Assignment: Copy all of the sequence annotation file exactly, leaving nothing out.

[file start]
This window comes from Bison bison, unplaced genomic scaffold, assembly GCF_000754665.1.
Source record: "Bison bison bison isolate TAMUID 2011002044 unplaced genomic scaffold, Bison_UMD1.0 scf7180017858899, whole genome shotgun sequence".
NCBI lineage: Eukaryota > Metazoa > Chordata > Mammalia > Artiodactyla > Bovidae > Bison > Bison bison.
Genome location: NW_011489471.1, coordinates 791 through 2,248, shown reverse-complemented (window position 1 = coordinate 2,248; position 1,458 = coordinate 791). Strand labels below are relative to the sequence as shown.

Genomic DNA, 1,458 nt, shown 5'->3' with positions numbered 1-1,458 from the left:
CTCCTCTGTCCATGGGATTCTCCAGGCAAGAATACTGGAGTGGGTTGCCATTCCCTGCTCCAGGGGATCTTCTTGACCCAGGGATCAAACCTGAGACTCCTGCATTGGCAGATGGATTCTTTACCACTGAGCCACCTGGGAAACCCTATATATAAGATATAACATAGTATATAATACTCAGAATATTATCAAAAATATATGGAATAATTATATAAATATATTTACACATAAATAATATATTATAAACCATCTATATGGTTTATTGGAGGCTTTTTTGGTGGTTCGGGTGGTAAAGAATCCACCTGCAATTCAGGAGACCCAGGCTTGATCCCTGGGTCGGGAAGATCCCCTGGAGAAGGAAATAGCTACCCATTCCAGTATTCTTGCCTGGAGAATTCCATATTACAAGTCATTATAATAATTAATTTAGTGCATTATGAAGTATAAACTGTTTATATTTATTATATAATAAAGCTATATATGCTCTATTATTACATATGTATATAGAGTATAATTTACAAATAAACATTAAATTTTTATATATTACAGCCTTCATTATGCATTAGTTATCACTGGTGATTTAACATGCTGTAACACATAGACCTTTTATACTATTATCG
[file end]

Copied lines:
This window comes from Bison bison, unplaced genomic scaffold, assembly GCF_000754665.1.
Source record: "Bison bison bison isolate TAMUID 2011002044 unplaced genomic scaffold, Bison_UMD1.0 scf7180017858899, whole genome shotgun sequence".
NCBI lineage: Eukaryota > Metazoa > Chordata > Mammalia > Artiodactyla > Bovidae > Bison > Bison bison.
Genome location: NW_011489471.1, coordinates 791 through 2,248, shown reverse-complemented (window position 1 = coordinate 2,248; position 1,458 = coordinate 791). Strand labels below are relative to the sequence as shown.

Genomic DNA, 1,458 nt, shown 5'->3' with positions numbered 1-1,458 from the left:
CTCCTCTGTCCATGGGATTCTCCAGGCAAGAATACTGGAGTGGGTTGCCATTCCCTGCTCCAGGGGATCTTCTTGACCCAGGGATCAAACCTGAGACTCCTGCATTGGCAGATGGATTCTTTACCACTGAGCCACCTGGGAAACCCTATATATAAGATATAACATAGTATATAATACTCAGAATATTATCAAAAATATATGGAATAATTATATAAATATATTTACACATAAATAATATATTATAAACCATCTATATGGTTTATTGGAGGCTTTTTTGGTGGTTCGGGTGGTAAAGAATCCACCTGCAATTCAGGAGACCCAGGCTTGATCCCTGGGTCGGGAAGATCCCCTGGAGAAGGAAATAGCTACCCATTCCAGTATTCTTGCCTGGAGAATTCCATATTACAAGTCATTATAATAATTAATTTAGTGCATTATGAAGTATAAACTGTTTATATTTATTATATAATAAAGCTATATATGCTCTATTATTACATATGTATATAGAGTATAATTTACAAATAAACATTAAATTTTTATATATTACAGCCTTCATTATGCATTAGTTATCACTGGTGATTTAACATGCTGTAACACATAGACCTTTTATACTATTATCG